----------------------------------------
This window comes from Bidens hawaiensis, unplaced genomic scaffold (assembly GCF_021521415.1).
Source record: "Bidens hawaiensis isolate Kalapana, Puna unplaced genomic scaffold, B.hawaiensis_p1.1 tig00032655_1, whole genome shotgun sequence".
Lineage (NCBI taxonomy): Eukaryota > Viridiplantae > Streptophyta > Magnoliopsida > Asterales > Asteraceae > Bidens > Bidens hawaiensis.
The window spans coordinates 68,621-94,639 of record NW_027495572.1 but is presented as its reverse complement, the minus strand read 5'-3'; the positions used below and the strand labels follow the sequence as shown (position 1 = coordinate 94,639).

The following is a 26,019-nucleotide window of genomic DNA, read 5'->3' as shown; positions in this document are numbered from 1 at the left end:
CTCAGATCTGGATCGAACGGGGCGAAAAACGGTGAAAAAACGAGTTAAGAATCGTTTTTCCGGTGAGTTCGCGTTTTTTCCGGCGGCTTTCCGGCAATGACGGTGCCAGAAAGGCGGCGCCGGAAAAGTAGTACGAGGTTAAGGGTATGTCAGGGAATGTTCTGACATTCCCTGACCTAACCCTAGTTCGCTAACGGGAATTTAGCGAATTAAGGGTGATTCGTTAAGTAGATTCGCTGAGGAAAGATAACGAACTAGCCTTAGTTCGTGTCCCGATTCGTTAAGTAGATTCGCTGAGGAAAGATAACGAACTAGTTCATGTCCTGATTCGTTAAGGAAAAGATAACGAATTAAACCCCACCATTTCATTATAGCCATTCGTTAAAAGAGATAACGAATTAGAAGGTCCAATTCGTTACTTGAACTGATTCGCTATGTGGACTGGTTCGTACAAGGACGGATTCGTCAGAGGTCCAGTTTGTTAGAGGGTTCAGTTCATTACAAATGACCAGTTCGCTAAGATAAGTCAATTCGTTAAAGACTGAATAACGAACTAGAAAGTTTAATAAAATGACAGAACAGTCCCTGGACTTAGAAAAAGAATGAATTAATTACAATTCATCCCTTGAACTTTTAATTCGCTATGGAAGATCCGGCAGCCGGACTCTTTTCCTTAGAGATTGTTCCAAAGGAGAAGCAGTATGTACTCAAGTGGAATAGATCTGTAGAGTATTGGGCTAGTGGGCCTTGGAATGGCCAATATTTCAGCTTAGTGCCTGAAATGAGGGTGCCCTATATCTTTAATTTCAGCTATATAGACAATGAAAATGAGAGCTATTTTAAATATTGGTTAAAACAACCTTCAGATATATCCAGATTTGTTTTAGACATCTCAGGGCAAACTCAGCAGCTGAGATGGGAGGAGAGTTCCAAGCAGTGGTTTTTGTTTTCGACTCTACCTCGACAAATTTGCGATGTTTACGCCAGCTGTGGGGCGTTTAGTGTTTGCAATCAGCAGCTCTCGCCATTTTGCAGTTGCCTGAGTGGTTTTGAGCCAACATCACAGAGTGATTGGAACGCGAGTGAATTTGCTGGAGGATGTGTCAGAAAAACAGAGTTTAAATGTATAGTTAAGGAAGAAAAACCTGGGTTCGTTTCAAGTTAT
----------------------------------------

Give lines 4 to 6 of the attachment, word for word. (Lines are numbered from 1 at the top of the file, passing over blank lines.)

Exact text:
The window spans coordinates 68,621-94,639 of record NW_027495572.1 but is presented as its reverse complement, the minus strand read 5'-3'; the positions used below and the strand labels follow the sequence as shown (position 1 = coordinate 94,639).

The following is a 26,019-nucleotide window of genomic DNA, read 5'->3' as shown; positions in this document are numbered from 1 at the left end:
CTCAGATCTGGATCGAACGGGGCGAAAAACGGTGAAAAAACGAGTTAAGAATCGTTTTTCCGGTGAGTTCGCGTTTTTTCCGGCGGCTTTCCGGCAATGACGGTGCCAGAAAGGCGGCGCCGGAAAAGTAGTACGAGGTTAAGGGTATGTCAGGGAATGTTCTGACATTCCCTGACCTAACCCTAGTTCGCTAACGGGAATTTAGCGAATTAAGGGTGATTCGTTAAGTAGATTCGCTGAGGAAAGATAACGAACTAGCCTTAGTTCGTGTCCCGATTCGTTAAGTAGATTCGCTGAGGAAAGATAACGAACTAGTTCATGTCCTGATTCGTTAAGGAAAAGATAACGAATTAAACCCCACCATTTCATTATAGCCATTCGTTAAAAGAGATAACGAATTAGAAGGTCCAATTCGTTACTTGAACTGATTCGCTATGTGGACTGGTTCGTACAAGGACGGATTCGTCAGAGGTCCAGTTTGTTAGAGGGTTCAGTTCATTACAAATGACCAGTTCGCTAAGATAAGTCAATTCGTTAAAGACTGAATAACGAACTAGAAAGTTTAATAAAATGACAGAACAGTCCCTGGACTTAGAAAAAGAATGAATTAATTACAATTCATCCCTTGAACTTTTAATTCGCTATGGAAGATCCGGCAGCCGGACTCTTTTCCTTAGAGATTGTTCCAAAGGAGAAGCAGTATGTACTCAAGTGGAATAGATCTGTAGAGTATTGGGCTAGTGGGCCTTGGAATGGCCAATATTTCAGCTTAGTGCCTGAAATGAGGGTGCCCTATATCTTTAATTTCAGCTATATAGACAATGAAAATGAGAGCTATTTTAAATATTGGTTAAAACAACCTTCAGATATATCCAGATTTGTTTTAGACATCTCAGGGCAAACTCAGCAGCTGAGATGGGAGGAGAGTTCCAAGCAGTGGTTTTTGTTTTCGACTCTACCTCGACAAATTTGCGATGTTTACGCCAGCTGTGGGGCGTTTAGTGTTTGCAATCAGCAGCTCTCGCCATTTTGCAGTTGCCTGAGTGGTTTTGAGCCAACATCACAGAGTGATTGGAACGCGAGTGAATTTGCTGGAGGATGTGTCAGAAAAACAGAGTTTAAATGTATAGTTAAGGAAGAAAAACCTGGGTTCGTTTCAAGTTAT